A new method of performing a surgical procedure in Parkinson's disease (PD) patients is providing long-lasting symptom relief for those with moderate to advanced stages of the disease, according to the results of an international pilot study. Researchers in Cuba, in collaboration with an international team of investigators from Emory University and other centers in the U.S. and Spain, presented their findings on Oct. 14 at the American Neurological Association's (ANA) 127th Annual Meeting in New York City.
"Brain surgery is not a new concept in treating Parkinson's patients," says Jorge Juncos, M.D., associate professor of neurology, Emory University School of Medicine and co-investigator of this study. "However, Cuban neurologists, neurophysiologists and neurosurgeons are taking one of these surgeries, which they've been performing since the mid-90s, to a new level and the results continue to be promising."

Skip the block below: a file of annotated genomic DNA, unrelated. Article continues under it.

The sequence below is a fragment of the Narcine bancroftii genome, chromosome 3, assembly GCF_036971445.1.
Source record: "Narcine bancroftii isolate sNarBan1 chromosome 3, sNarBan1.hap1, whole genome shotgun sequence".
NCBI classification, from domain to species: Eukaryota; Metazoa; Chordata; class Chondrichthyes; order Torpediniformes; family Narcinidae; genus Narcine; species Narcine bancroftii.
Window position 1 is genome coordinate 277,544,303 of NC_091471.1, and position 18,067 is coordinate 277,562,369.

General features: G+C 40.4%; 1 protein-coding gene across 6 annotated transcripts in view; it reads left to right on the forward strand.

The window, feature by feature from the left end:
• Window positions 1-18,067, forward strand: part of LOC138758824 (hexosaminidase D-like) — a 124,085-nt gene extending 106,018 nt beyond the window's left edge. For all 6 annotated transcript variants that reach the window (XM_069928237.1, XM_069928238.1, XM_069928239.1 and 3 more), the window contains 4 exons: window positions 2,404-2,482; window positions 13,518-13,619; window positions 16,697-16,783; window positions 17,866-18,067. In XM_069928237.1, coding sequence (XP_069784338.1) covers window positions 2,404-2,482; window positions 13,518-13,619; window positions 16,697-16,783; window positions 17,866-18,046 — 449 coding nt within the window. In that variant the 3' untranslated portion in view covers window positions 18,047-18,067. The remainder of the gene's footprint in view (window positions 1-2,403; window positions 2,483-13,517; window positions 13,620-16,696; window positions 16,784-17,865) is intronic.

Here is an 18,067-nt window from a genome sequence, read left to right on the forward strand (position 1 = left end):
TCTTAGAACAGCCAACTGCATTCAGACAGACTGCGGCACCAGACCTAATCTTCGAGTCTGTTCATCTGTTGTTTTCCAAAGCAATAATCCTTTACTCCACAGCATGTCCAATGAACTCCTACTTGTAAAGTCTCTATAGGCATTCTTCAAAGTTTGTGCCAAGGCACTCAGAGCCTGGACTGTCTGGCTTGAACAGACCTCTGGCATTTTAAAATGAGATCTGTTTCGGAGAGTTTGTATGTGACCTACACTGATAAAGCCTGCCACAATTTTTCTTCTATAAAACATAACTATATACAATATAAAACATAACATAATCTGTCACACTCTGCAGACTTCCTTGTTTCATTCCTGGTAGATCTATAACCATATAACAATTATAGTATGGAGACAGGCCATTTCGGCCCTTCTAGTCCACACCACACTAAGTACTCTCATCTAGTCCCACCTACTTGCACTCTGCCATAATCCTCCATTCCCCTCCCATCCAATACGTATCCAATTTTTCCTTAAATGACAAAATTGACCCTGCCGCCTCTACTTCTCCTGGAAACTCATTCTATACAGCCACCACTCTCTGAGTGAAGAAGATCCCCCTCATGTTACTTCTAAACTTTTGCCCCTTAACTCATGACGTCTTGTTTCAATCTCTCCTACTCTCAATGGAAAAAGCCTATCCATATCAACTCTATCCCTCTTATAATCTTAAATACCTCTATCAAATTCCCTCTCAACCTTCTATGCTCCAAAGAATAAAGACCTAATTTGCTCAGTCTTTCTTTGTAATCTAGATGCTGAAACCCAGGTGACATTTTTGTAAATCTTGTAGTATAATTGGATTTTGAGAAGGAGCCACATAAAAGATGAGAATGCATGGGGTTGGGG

Parkinson's disease is a progressive disorder of the central nervous system affecting over one million people in the United States.
Symptoms include tremor, slowness of movement and stiffness of muscles. The loss of nerve cells in an area of the brain called the substantia nigra creates an imbalance that disrupts normal movement. Although certain medications, such as levodopa or L-dopa, can reduce the symptoms, they do not slow the progressive deterioration in function of PD.
The surgical procedure used in this study involves going deep into the brain, to a region called the subthalamic nucleus, to destroy small clusters of nerve cells that contribute to the above motor symptoms. The subthalamic nucleus helps control movement on the opposite side of the body. Past research has shown that by removing (i.e. "lesioning") or disabling (i.e. electrically "jamming") this and other select areas in the brain improves motor function in patients with PD.
Three years ago at an ANA meeting, Cuban neuroscientists Lazaro Page: 1 2 3 4 Related medicine news :1
Contact: Janet Christenbury
Emory University Health Sciences Center
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